Easter. There are always memories. Holidays usually come complete with their own, but I’ve found over the years, I cherish different ones now in different ways.

Back when I was a kid I dreaded the early morning hours immediately after we found our Easter basket. It had chocolate. We had church. The candy could wait. I could hardly. Neither could my dad. He’d usually take one anyway, teasing us and tormenting mom. She wanted my little sister and my own nice new Easter dress, coat and hat chocolate free for church and going to Grandpa and Grandmas.

Sometimes she’d get after my dad. Other times, chow down on chocolate and tease too. I’d just sneak. I couldn’t let my dad know or he’d demand another one or promise to tell mom. And my sister would have cried or ended up with chocolate drooling off her chin or smeared on her dress. Solution? Just sneak.

Easter was fun when our kids were little. Except for the year that I was in charge of hiding the eggs all over the house. We had a specific count, but one remained among the missing. It was weeks later when we turned on a pole lamp one evening we found it. Suddenly the house just reeked. The nose knew.

I hid it well. In the upturned shade of the pole lamp and right smack dab against the bulb.

Then it was Easter time with grownup kids and little grandkids. Those moments are fleeting, for all too soon, they go home or grow up. Then you remember thanks to a picture until next time.

There aren’t many willing to color Easter eggs with us at our age. They’re all too “big” it seems for that sort of thing, yet I think it’d still be mighty fun. So, Gramps, get ready. Bought the kit. Forgot the eggs. By the time I get the eggs, I’ll have misplaced the kit. Kind of nice, don’t you think? Don’t even have to hide the eggs. I can just hunt for the kit.

Ah, yes. And this year’s memories? Well, there was a lot of confusion.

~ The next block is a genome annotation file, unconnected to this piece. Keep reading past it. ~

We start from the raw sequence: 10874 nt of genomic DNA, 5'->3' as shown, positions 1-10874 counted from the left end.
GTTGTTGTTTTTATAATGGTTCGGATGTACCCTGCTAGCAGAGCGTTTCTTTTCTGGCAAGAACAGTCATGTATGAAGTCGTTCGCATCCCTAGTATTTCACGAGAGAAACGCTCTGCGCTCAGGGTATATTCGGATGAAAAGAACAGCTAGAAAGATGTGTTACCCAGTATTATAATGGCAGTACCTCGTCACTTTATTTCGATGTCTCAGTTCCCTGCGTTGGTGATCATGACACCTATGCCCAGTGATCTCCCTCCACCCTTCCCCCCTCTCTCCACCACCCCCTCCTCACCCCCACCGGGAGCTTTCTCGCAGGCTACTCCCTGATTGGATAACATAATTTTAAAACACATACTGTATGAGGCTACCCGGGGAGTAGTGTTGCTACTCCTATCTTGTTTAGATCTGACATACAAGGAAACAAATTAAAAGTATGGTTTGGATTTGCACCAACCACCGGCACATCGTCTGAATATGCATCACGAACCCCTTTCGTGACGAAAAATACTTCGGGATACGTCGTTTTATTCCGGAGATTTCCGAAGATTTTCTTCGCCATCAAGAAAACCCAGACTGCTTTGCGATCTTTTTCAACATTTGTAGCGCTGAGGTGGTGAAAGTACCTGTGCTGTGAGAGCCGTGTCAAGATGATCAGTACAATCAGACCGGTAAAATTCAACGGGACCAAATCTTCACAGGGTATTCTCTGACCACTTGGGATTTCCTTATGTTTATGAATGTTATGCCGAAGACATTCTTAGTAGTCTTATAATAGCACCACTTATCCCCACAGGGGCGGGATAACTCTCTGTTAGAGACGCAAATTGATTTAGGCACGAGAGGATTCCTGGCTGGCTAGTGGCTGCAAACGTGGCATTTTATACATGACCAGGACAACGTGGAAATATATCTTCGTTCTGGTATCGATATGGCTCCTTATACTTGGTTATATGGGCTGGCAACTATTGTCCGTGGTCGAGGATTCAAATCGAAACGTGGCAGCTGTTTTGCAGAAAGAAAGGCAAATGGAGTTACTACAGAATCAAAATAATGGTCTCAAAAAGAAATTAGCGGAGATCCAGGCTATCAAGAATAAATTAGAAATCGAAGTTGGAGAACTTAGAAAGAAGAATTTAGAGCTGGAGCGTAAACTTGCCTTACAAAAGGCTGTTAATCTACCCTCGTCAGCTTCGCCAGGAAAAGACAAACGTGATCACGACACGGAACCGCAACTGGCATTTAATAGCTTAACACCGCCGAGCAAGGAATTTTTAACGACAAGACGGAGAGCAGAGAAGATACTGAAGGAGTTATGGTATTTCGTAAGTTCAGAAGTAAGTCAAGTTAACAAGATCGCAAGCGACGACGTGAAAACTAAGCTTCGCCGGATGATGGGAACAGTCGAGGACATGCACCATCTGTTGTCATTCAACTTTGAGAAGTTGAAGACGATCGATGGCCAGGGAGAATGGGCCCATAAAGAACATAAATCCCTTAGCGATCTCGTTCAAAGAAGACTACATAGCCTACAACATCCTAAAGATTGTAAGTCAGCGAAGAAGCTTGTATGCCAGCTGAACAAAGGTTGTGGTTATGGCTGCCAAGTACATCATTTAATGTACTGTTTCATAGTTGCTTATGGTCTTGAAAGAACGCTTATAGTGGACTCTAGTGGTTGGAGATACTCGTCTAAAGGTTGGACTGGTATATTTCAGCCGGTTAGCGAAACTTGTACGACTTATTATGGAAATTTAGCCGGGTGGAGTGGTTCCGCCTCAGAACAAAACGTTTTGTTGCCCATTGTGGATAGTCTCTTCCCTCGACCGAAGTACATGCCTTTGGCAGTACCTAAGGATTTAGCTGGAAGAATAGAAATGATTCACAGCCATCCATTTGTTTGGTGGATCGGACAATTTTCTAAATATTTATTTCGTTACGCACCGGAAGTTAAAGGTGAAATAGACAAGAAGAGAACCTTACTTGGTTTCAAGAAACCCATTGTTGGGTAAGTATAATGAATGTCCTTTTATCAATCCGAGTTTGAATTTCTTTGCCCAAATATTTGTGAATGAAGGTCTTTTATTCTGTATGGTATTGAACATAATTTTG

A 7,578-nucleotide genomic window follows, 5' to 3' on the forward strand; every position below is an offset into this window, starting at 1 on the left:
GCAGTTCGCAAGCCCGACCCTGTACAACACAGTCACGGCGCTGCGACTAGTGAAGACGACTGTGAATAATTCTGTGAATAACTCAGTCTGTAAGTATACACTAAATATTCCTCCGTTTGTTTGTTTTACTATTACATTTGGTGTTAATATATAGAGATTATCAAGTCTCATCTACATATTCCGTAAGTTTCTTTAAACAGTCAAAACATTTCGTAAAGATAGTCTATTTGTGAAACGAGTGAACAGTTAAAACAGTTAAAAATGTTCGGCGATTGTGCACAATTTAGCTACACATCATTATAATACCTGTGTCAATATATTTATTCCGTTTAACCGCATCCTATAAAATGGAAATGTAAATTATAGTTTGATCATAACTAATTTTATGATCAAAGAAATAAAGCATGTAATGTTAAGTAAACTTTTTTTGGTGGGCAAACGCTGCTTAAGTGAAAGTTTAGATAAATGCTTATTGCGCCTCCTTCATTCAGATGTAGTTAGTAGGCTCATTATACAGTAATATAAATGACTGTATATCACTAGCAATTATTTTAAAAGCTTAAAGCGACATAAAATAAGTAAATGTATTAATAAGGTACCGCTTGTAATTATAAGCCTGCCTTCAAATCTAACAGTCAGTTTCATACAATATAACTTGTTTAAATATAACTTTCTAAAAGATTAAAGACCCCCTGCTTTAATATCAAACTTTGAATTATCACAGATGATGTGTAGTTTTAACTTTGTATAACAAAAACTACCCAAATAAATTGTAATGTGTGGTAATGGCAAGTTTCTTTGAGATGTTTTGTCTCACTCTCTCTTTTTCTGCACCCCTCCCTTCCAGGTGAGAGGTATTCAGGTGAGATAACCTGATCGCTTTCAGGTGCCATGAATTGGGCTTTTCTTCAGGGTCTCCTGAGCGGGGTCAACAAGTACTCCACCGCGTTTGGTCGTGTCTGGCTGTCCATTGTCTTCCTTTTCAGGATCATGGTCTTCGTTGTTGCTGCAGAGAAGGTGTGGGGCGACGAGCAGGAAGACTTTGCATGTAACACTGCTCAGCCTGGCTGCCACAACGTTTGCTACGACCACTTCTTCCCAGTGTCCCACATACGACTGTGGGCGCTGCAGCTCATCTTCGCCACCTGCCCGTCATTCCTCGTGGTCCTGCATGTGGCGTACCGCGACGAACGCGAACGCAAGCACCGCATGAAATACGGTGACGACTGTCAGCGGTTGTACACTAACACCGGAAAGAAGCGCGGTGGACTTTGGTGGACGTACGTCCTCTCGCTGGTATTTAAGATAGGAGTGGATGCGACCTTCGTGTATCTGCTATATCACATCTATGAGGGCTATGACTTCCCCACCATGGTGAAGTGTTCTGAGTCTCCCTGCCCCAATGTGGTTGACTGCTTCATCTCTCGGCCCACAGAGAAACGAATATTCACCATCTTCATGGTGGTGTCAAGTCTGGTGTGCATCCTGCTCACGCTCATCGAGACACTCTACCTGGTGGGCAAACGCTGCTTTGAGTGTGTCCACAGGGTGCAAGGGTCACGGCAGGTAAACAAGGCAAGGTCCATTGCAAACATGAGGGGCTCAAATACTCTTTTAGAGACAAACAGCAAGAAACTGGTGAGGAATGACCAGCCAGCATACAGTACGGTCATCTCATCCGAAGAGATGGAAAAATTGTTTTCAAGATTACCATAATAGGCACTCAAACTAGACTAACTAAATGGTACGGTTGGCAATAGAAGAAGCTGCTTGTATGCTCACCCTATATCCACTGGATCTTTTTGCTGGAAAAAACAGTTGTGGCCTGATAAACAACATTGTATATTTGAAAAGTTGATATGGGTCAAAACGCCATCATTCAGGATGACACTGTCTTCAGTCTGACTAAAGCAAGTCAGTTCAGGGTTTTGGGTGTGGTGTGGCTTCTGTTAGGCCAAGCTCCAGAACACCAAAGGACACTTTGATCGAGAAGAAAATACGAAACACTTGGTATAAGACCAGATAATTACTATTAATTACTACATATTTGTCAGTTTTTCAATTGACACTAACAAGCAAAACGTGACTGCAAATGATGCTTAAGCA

Most of the kids and grandkids already had commitments.

Then I got a text message. THE confirmation. Dinner was in effect. Would I bring beans and buns? I hate beans, but had buns. But now I also had the makings of a self-inflicted mess too, and had no clue what to do to untangle it. I already had bought enough food for 20 or so before the first text, and just when we changed all our plans again, I was put on notice by our almost hostess.

She sent along a photo. She had several outbursts of splotches on her leg, arm and head, and something on her eyelid as well. Doctor’s appointment at high noon. I wrote back and said they looked like shingles to me.

I could have saved her the cost of the doctor. She had enough to replace her roof by the sound of it.

The doctor said yep, and I promptly said nope. Time for Plan B. Or was it C, D or E by now?

Our ham and potatoes, carrots and chocolate were instantly invited out to dinner. Beat cleaning and cooking and trying to work as well, so it was another, yes, thank you.

There are some wonderful memories already, this Easter season. For one, we had the honor of being a part of the annual Cross Walk in Reed City. We intended to walk a bit with the large crowd, and once I had taken a few pictures, we’d go have coffee.

Instead, my hubby was invited to actually help carry the cross, and accepted without hesitation. We then went the entire distance and it was amazing the thoughts and feelings that accompanied us from the Depot down through town to various locations, stopping here and there for praise and prayer, or to sing. It ended at the cemetery.

This special Easter season, I wish you moments of gentleness, moments of quiet, moments of being still, and moments of just being. Be present to the holy moments. Each moment is, you know.